'You could only have had one intent' - cop shooter jailed

By Edward Gay

Constable Jeremy Snow gives evidence in the Auckland High Court. Photo / Dean Purcell
Constable Jeremy Snow gives evidence in the Auckland High Court. Photo / Dean Purcell

A man who shot a police officer four times, leaving him for dead, has been sentenced to 18 years jail with a minimum 10 years non-parole.

Neshanderan Rajgopaul, 29, was found guilty last month of attempting to murder Constable Jeremy Snow in Papatoetoe in December, 2009.

Rajgopaul shot Mr Snow four times when he and his partner Constable Robert Cato stopped to check a suspicious car parked in the driveway of house.

The officer was rescued by armed police as he came close to dying from blood loss.

Justice Patrick Keane gave Rajgopaul the maximum sentence for attempted murder.

"You could only have had one intent and that was to kill him and you almost succeeded," Justice Keane said.

He added four years for Rajgopaul shooting at his associate.

Rajgopaul maintains his innocence.

His lawyer Ron Mansfield asked the judge to take into account that the shooter did not return to kill Mr Snow, despite knowing the officer was wounded.

"The shots were fired indiscriminately and in my submission, the shooter would have had little knowledge of where the bullets were landing."

Mr Snow also addressed the court and told the court that he had lay on the ground with three wounds, losing blood and fearing for his life.

"I basically said: 'f***. Ok, what do I have to do to survive?"'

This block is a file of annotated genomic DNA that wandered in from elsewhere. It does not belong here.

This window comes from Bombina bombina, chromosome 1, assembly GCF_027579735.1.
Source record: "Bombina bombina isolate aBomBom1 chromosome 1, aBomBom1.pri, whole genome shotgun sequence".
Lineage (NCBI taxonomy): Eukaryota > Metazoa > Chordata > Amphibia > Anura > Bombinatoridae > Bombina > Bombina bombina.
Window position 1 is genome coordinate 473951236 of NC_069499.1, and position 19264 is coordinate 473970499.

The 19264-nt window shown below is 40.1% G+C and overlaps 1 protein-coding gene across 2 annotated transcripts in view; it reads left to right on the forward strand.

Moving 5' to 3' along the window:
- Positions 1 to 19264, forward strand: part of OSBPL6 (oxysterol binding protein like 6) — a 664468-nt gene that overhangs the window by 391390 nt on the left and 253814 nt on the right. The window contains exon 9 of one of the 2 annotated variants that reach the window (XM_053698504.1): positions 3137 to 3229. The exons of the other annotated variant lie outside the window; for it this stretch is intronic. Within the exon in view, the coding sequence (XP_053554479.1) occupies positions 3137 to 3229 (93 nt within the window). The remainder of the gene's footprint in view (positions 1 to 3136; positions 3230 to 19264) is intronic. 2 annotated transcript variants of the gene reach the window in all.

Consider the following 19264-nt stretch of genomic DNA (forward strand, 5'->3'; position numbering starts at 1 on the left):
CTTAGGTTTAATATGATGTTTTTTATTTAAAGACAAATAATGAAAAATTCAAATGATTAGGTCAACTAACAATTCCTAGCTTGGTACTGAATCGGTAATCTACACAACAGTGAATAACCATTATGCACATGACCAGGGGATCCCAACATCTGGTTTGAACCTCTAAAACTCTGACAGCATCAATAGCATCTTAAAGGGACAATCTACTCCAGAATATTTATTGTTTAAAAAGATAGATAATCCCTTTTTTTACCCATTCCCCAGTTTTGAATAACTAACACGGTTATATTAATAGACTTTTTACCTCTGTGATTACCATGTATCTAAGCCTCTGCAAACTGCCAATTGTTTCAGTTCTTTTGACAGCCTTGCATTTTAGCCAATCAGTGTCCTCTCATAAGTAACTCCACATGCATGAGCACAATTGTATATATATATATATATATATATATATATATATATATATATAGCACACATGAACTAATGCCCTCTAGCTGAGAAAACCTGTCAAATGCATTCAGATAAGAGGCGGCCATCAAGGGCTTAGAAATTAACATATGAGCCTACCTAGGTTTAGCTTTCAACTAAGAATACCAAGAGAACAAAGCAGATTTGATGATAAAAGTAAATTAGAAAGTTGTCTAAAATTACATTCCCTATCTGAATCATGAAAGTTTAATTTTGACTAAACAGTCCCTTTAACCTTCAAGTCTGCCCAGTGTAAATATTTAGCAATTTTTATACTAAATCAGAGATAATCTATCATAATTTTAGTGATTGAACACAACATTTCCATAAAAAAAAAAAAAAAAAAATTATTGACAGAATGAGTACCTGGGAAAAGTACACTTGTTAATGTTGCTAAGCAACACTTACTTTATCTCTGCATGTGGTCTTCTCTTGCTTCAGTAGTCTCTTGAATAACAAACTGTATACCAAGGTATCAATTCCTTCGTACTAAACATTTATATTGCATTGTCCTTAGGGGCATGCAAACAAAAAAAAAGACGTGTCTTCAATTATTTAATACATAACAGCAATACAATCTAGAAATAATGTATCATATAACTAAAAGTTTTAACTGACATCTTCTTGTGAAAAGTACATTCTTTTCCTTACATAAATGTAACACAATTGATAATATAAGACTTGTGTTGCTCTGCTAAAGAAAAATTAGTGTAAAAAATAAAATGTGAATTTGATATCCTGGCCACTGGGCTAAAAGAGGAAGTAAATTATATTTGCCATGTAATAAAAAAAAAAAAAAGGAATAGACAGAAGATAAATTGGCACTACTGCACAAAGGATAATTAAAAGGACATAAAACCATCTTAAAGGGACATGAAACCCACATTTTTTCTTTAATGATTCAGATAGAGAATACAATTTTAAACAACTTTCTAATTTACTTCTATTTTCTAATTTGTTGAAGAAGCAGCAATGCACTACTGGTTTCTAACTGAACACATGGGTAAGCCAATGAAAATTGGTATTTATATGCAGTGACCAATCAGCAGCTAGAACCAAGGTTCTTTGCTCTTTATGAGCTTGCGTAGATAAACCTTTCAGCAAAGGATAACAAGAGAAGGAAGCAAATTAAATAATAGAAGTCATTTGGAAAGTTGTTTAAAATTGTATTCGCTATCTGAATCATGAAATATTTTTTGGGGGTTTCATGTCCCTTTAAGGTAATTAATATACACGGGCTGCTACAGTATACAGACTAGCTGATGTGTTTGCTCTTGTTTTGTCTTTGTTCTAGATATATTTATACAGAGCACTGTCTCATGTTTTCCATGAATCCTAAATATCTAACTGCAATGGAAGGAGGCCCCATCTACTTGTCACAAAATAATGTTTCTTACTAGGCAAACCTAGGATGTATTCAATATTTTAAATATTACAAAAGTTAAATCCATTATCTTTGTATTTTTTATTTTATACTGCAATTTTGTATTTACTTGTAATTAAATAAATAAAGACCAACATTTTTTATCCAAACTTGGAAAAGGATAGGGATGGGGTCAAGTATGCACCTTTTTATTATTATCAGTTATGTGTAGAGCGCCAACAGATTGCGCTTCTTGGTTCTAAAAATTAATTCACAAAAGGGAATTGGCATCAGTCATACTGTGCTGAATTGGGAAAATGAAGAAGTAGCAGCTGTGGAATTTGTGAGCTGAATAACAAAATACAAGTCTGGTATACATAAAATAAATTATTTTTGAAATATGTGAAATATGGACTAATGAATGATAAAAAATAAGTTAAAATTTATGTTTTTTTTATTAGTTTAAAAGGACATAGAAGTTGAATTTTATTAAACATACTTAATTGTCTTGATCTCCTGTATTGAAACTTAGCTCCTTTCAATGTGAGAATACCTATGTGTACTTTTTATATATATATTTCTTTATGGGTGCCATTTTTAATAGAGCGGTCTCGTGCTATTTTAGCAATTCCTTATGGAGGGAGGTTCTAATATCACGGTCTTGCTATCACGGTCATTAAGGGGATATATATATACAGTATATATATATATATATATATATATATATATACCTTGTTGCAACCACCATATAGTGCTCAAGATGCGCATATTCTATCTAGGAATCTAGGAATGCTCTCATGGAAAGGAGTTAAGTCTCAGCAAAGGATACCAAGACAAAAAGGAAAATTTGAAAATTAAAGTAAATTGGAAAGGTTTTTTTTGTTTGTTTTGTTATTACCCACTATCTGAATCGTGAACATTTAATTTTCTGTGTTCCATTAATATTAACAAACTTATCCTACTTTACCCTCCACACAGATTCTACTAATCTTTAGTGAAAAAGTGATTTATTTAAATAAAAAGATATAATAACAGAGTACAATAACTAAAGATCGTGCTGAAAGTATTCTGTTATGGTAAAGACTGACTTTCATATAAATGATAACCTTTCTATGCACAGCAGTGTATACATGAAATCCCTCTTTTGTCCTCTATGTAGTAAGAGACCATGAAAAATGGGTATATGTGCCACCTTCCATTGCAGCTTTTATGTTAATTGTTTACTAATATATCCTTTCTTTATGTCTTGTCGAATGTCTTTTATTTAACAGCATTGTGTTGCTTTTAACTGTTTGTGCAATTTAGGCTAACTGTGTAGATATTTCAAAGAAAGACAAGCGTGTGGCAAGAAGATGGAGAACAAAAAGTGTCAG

Mr Snow said he feared that if he lost consciousness, he may die before colleagues arrived to take him to hospital.

Doctors operated on his punctured femoral artery and shattered bones for eight hours that morning.

Mr Snow told the court that he still had anxiety and sleeping issues and that it would be a further six months before he would be back on frontline duties.

Rajgopaul stared straight ahead while the lawyers made submissions, Mr Snow read his victim impact statement and Justice Keane's sentencing.

At trial last month, Rajgopaul admitted being a firearms and drugs dealer but denied ever firing a gun at another human being.

His claim that Mr Snow was shot by an associate was dismissed by the jury.

As well as the attempted murder charge, Rajgopaul was found guilty of one charge of firing a weapon with intent to cause grievous bodily harm, guilty of three charges of unlawfully possessing a firearm, and guilty of one charge each of possessing a class A drug for supply and receiving stolen property.

Mr Snow this morning told the court of the moment Rajgopaul shot him four times.

He remembers checking his wounds and realising he had sustained a life threatening injury to his left leg.

As blood pumped out, he told himself he could not fall unconscious or else he would die.

The trauma has had a lasting effect on his health, he said.

He is now suspicious of people, struggles to sleep and is emotionally detached.

Rajgopaul was found not guilty of another charge of unlawfully possessing a firearm.

He was also found guilty of two charges of assault using a firearm as a weapon relating to incidents between September and December 2009, by the jury of six men and six women.

The court was told he had previous convictions for being an accessory in an aggravated robbery, carrying an 8cm knife in public and possession of methamphetamine.

Outside court today, Rajgopaul's lawyer Ron Mansfield said he would be appealing his conviction and sentence immediately.

"He maintains his innocence vehemently," Mr Mansfield said.

- with NZPA

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